Health Care Researchers Publish on the Implications of New Provider Payment Models for Innovative Medical Technology
October 16, 2014
Analysis Group Senior Advisor Genia Long and Vice President Richard Mortimer published a peer-reviewed study examining the implications of new provider payment models and evidence requirements that are being used by a growing number of private insurers. The study, "Evolving Provider Payment Models and Patient Access to Innovative Medical Technology" (Journal of Medical Economics, October 8, 2014), which was funded by the Advanced Medical Technology Association (AdvaMed), examines "the evolving use and expected impact of pay-for-performance (P4P) and risk-based provider reimbursement on patient access to innovative medical technology." Based on information gathered from structured interviews with nine leading private insurers that represent more than 110 million lives, the study found that the use of P4P models and risk-sharing programs has risen and is expected to continue to rise in the near term.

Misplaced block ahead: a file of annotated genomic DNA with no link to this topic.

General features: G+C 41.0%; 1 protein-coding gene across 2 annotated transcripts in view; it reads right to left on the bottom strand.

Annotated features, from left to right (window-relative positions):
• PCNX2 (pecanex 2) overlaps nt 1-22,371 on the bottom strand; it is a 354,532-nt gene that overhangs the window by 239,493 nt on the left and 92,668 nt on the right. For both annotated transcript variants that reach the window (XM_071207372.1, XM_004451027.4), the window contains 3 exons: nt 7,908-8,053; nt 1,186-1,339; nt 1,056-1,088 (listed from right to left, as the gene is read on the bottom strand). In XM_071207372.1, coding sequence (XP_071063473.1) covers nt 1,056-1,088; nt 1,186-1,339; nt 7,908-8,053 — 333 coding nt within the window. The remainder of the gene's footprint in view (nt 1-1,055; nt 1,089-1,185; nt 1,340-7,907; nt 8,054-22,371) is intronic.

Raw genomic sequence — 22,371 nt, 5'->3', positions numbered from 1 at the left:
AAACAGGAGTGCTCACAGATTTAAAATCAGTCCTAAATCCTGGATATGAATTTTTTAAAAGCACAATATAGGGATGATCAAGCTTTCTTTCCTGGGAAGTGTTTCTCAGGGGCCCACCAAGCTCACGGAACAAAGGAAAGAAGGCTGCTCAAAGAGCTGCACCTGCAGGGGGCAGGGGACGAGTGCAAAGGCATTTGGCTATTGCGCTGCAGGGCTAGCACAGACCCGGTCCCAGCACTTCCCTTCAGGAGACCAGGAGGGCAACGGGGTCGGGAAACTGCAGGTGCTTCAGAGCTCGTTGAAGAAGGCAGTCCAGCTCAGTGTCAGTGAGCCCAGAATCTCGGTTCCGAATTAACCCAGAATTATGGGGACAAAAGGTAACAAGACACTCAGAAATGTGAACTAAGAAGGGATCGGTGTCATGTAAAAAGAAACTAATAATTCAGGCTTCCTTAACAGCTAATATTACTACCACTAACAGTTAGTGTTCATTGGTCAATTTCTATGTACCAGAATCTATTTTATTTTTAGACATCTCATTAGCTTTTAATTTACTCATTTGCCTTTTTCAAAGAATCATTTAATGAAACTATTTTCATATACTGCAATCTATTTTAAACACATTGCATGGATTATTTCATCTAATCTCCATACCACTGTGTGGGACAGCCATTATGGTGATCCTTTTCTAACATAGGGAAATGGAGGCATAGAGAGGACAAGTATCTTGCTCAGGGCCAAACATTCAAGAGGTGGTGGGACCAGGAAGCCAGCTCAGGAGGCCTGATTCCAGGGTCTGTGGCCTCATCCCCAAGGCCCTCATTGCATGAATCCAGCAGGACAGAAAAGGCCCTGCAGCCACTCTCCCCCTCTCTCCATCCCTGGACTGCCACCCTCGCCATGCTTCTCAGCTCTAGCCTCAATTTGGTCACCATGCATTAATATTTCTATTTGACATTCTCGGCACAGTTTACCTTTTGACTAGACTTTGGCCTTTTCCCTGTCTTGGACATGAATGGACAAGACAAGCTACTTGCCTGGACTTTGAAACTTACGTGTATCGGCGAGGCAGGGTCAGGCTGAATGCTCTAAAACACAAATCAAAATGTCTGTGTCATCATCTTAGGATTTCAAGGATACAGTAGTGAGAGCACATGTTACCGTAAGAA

The study suggests that the increased provider financial pressure associated with these payment models could have unintended consequences. The study notes that increased use of P4P and risk-sharing payment models could challenge established medical technology adoption modes, in which "payers assumed a 'gatekeeping' role and providers a countervailing patient advocacy role with regard to access to new technology. Increased provider financial risk may result in an additional hurdle to the adoption of new technology, rather than substitution of provider- for payer-based gatekeeping."
The study has received press coverage in several outlets, including Forbes and Bloomberg BNA's Life Sciences Law & Industry Report.
Read the study abstract
Read the AdvaMed press release